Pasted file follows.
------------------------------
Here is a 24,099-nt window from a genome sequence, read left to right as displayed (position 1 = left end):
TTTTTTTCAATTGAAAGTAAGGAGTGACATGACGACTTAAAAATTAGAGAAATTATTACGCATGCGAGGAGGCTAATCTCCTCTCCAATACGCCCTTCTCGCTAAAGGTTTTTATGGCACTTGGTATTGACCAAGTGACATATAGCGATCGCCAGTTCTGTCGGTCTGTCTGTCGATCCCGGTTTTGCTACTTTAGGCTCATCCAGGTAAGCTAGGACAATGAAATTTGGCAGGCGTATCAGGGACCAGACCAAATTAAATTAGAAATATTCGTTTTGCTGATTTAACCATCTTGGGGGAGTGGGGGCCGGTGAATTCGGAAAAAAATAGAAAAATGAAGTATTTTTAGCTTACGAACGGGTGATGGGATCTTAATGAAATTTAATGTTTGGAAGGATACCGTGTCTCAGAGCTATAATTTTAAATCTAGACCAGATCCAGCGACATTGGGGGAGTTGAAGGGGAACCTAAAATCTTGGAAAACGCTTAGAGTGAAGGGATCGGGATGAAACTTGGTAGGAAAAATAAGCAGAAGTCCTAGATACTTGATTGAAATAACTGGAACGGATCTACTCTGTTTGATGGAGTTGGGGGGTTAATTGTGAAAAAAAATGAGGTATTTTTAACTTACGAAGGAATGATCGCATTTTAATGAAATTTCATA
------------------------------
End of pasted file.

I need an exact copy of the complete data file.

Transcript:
Here is a 24,099-nt window from a genome sequence, read left to right as displayed (position 1 = left end):
TTTTTTTCAATTGAAAGTAAGGAGTGACATGACGACTTAAAAATTAGAGAAATTATTACGCATGCGAGGAGGCTAATCTCCTCTCCAATACGCCCTTCTCGCTAAAGGTTTTTATGGCACTTGGTATTGACCAAGTGACATATAGCGATCGCCAGTTCTGTCGGTCTGTCTGTCGATCCCGGTTTTGCTACTTTAGGCTCATCCAGGTAAGCTAGGACAATGAAATTTGGCAGGCGTATCAGGGACCAGACCAAATTAAATTAGAAATATTCGTTTTGCTGATTTAACCATCTTGGGGGAGTGGGGGCCGGTGAATTCGGAAAAAAATAGAAAAATGAAGTATTTTTAGCTTACGAACGGGTGATGGGATCTTAATGAAATTTAATGTTTGGAAGGATACCGTGTCTCAGAGCTATAATTTTAAATCTAGACCAGATCCAGCGACATTGGGGGAGTTGAAGGGGAACCTAAAATCTTGGAAAACGCTTAGAGTGAAGGGATCGGGATGAAACTTGGTAGGAAAAATAAGCAGAAGTCCTAGATACTTGATTGAAATAACTGGAACGGATCTACTCTGTTTGATGGAGTTGGGGGGTTAATTGTGAAAAAAAATGAGGTATTTTTAACTTACGAAGGAATGATCGCATTTTAATGAAATTTCATA